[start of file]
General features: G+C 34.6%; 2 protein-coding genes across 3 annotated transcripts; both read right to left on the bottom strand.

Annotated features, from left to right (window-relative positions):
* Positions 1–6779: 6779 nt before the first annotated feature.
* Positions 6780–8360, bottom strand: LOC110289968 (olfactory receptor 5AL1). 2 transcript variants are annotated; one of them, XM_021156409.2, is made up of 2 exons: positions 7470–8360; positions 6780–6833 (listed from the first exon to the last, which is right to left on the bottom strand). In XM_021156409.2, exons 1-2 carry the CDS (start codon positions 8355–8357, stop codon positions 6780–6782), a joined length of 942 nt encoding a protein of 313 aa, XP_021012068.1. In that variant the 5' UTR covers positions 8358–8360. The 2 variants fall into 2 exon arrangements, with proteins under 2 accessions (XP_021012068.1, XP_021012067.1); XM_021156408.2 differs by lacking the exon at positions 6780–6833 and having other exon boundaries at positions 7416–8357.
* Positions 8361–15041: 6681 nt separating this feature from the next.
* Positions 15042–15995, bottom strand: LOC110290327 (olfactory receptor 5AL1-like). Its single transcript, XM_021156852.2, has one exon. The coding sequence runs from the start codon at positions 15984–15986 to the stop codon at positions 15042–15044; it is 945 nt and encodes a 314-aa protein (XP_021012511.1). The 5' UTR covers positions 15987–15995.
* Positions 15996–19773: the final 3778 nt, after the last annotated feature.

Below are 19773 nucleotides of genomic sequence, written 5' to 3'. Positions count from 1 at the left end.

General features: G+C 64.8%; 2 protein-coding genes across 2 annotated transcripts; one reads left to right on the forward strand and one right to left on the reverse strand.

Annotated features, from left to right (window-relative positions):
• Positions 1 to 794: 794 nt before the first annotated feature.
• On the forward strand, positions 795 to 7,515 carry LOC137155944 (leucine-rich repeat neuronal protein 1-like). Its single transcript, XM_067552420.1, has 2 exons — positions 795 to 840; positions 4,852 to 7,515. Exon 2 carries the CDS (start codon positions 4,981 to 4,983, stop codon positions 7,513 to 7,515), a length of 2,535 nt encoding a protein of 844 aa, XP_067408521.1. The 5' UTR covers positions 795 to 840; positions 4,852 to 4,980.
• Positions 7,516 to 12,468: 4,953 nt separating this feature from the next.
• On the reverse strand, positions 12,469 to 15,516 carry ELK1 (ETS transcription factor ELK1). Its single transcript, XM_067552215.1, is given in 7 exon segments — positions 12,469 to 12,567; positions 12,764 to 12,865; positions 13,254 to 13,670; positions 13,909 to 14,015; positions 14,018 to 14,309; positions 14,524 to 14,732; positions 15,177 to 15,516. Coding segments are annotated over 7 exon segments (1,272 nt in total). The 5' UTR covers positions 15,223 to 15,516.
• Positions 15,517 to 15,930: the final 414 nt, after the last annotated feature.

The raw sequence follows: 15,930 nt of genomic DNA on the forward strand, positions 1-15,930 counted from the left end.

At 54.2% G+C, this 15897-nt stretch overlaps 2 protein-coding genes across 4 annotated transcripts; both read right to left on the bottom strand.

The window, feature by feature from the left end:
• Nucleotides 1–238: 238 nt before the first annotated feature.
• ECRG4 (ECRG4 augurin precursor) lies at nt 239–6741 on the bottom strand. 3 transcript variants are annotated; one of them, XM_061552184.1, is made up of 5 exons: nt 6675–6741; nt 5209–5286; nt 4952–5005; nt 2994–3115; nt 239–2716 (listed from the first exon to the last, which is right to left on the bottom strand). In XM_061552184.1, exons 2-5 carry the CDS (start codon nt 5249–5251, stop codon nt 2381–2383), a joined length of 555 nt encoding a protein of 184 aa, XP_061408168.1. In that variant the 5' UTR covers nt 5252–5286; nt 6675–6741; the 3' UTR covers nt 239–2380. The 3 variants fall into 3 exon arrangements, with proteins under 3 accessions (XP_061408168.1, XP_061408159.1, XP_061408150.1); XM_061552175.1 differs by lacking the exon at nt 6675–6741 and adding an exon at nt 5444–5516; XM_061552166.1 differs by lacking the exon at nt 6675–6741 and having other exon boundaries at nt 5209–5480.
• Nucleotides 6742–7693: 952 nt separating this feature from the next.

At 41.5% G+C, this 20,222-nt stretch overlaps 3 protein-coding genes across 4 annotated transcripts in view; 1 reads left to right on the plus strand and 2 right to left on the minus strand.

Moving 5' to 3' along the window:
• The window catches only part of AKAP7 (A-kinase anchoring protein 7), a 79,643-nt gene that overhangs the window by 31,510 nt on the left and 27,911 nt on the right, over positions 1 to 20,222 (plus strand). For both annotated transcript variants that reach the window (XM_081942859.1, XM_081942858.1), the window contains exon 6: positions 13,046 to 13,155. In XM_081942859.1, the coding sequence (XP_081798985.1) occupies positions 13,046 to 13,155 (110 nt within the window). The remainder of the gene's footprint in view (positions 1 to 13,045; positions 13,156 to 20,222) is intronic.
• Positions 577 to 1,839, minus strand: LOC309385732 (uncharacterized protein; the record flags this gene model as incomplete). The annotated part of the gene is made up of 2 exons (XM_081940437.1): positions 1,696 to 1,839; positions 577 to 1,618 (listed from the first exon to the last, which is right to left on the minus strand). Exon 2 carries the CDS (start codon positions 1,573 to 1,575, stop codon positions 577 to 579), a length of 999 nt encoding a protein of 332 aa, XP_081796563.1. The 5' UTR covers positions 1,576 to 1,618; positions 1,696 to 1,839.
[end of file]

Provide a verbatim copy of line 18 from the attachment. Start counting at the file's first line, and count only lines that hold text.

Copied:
The window, feature by feature from the left end: